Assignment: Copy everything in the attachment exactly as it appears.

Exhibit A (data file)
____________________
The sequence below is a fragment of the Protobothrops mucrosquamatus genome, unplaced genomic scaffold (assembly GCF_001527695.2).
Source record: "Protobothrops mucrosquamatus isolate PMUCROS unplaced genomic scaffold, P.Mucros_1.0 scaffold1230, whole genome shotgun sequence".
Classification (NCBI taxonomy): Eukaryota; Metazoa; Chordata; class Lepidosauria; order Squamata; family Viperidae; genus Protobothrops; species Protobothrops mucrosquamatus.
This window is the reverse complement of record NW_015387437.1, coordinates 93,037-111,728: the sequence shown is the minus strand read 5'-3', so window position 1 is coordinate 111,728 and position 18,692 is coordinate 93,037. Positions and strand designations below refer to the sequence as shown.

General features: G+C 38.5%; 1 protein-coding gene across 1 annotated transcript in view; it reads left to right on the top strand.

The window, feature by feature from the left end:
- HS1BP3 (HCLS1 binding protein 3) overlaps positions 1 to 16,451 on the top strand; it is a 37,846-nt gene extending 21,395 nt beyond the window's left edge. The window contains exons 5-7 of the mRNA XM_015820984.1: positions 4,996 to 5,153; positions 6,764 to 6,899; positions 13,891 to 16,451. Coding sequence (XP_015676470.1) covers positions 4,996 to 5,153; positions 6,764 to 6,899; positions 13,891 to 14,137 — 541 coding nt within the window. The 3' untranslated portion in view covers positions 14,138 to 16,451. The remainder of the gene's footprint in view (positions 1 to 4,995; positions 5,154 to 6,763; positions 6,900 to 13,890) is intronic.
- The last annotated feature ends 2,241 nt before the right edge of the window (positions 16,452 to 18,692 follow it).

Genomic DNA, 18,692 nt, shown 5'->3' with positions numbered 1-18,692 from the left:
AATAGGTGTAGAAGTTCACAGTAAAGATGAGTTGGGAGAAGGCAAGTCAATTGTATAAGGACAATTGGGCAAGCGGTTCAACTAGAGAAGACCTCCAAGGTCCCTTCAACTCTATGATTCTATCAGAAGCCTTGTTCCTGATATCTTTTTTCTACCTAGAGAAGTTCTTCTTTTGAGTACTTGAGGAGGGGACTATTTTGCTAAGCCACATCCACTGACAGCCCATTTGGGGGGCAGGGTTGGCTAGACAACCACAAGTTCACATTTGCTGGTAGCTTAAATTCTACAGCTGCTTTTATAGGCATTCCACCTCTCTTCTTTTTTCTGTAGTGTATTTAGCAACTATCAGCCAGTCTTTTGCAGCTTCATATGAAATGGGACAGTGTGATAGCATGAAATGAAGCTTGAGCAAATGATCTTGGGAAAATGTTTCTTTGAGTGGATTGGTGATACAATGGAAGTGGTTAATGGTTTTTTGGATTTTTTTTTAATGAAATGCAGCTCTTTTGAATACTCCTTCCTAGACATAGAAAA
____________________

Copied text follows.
The sequence below is a fragment of the Protobothrops mucrosquamatus genome, unplaced genomic scaffold (assembly GCF_001527695.2).
Source record: "Protobothrops mucrosquamatus isolate PMUCROS unplaced genomic scaffold, P.Mucros_1.0 scaffold1230, whole genome shotgun sequence".
Classification (NCBI taxonomy): Eukaryota; Metazoa; Chordata; class Lepidosauria; order Squamata; family Viperidae; genus Protobothrops; species Protobothrops mucrosquamatus.
This window is the reverse complement of record NW_015387437.1, coordinates 93,037-111,728: the sequence shown is the minus strand read 5'-3', so window position 1 is coordinate 111,728 and position 18,692 is coordinate 93,037. Positions and strand designations below refer to the sequence as shown.

General features: G+C 38.5%; 1 protein-coding gene across 1 annotated transcript in view; it reads left to right on the top strand.

The window, feature by feature from the left end:
- HS1BP3 (HCLS1 binding protein 3) overlaps positions 1 to 16,451 on the top strand; it is a 37,846-nt gene extending 21,395 nt beyond the window's left edge. The window contains exons 5-7 of the mRNA XM_015820984.1: positions 4,996 to 5,153; positions 6,764 to 6,899; positions 13,891 to 16,451. Coding sequence (XP_015676470.1) covers positions 4,996 to 5,153; positions 6,764 to 6,899; positions 13,891 to 14,137 — 541 coding nt within the window. The 3' untranslated portion in view covers positions 14,138 to 16,451. The remainder of the gene's footprint in view (positions 1 to 4,995; positions 5,154 to 6,763; positions 6,900 to 13,890) is intronic.
- The last annotated feature ends 2,241 nt before the right edge of the window (positions 16,452 to 18,692 follow it).

Genomic DNA, 18,692 nt, shown 5'->3' with positions numbered 1-18,692 from the left:
AATAGGTGTAGAAGTTCACAGTAAAGATGAGTTGGGAGAAGGCAAGTCAATTGTATAAGGACAATTGGGCAAGCGGTTCAACTAGAGAAGACCTCCAAGGTCCCTTCAACTCTATGATTCTATCAGAAGCCTTGTTCCTGATATCTTTTTTCTACCTAGAGAAGTTCTTCTTTTGAGTACTTGAGGAGGGGACTATTTTGCTAAGCCACATCCACTGACAGCCCATTTGGGGGGCAGGGTTGGCTAGACAACCACAAGTTCACATTTGCTGGTAGCTTAAATTCTACAGCTGCTTTTATAGGCATTCCACCTCTCTTCTTTTTTCTGTAGTGTATTTAGCAACTATCAGCCAGTCTTTTGCAGCTTCATATGAAATGGGACAGTGTGATAGCATGAAATGAAGCTTGAGCAAATGATCTTGGGAAAATGTTTCTTTGAGTGGATTGGTGATACAATGGAAGTGGTTAATGGTTTTTTGGATTTTTTTTTAATGAAATGCAGCTCTTTTGAATACTCCTTCCTAGACATAGAAAA